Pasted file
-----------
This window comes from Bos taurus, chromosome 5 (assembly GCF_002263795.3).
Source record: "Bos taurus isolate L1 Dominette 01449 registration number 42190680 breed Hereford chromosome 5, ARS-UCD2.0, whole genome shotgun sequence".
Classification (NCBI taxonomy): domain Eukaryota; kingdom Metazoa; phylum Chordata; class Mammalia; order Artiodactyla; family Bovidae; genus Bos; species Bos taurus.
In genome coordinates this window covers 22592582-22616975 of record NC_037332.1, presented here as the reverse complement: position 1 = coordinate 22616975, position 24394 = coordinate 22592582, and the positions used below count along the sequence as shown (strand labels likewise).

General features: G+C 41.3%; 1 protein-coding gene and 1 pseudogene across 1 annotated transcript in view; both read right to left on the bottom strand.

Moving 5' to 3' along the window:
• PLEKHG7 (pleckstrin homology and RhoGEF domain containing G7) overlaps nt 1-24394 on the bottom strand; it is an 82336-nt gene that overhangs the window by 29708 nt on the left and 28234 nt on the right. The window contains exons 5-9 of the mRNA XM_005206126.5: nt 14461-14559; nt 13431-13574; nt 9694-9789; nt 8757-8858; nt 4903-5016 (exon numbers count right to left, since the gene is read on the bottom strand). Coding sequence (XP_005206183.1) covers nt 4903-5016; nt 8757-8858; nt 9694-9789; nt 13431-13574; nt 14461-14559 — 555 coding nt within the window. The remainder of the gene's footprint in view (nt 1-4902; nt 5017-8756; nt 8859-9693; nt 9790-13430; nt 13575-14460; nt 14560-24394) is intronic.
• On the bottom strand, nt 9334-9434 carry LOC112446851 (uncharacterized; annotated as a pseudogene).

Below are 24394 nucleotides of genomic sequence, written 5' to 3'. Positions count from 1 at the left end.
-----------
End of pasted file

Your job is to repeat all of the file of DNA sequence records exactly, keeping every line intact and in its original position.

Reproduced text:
This window comes from Bos taurus, chromosome 5 (assembly GCF_002263795.3).
Source record: "Bos taurus isolate L1 Dominette 01449 registration number 42190680 breed Hereford chromosome 5, ARS-UCD2.0, whole genome shotgun sequence".
Classification (NCBI taxonomy): domain Eukaryota; kingdom Metazoa; phylum Chordata; class Mammalia; order Artiodactyla; family Bovidae; genus Bos; species Bos taurus.
In genome coordinates this window covers 22592582-22616975 of record NC_037332.1, presented here as the reverse complement: position 1 = coordinate 22616975, position 24394 = coordinate 22592582, and the positions used below count along the sequence as shown (strand labels likewise).

General features: G+C 41.3%; 1 protein-coding gene and 1 pseudogene across 1 annotated transcript in view; both read right to left on the bottom strand.

Moving 5' to 3' along the window:
• PLEKHG7 (pleckstrin homology and RhoGEF domain containing G7) overlaps nt 1-24394 on the bottom strand; it is an 82336-nt gene that overhangs the window by 29708 nt on the left and 28234 nt on the right. The window contains exons 5-9 of the mRNA XM_005206126.5: nt 14461-14559; nt 13431-13574; nt 9694-9789; nt 8757-8858; nt 4903-5016 (exon numbers count right to left, since the gene is read on the bottom strand). Coding sequence (XP_005206183.1) covers nt 4903-5016; nt 8757-8858; nt 9694-9789; nt 13431-13574; nt 14461-14559 — 555 coding nt within the window. The remainder of the gene's footprint in view (nt 1-4902; nt 5017-8756; nt 8859-9693; nt 9790-13430; nt 13575-14460; nt 14560-24394) is intronic.
• On the bottom strand, nt 9334-9434 carry LOC112446851 (uncharacterized; annotated as a pseudogene).

Below are 24394 nucleotides of genomic sequence, written 5' to 3'. Positions count from 1 at the left end.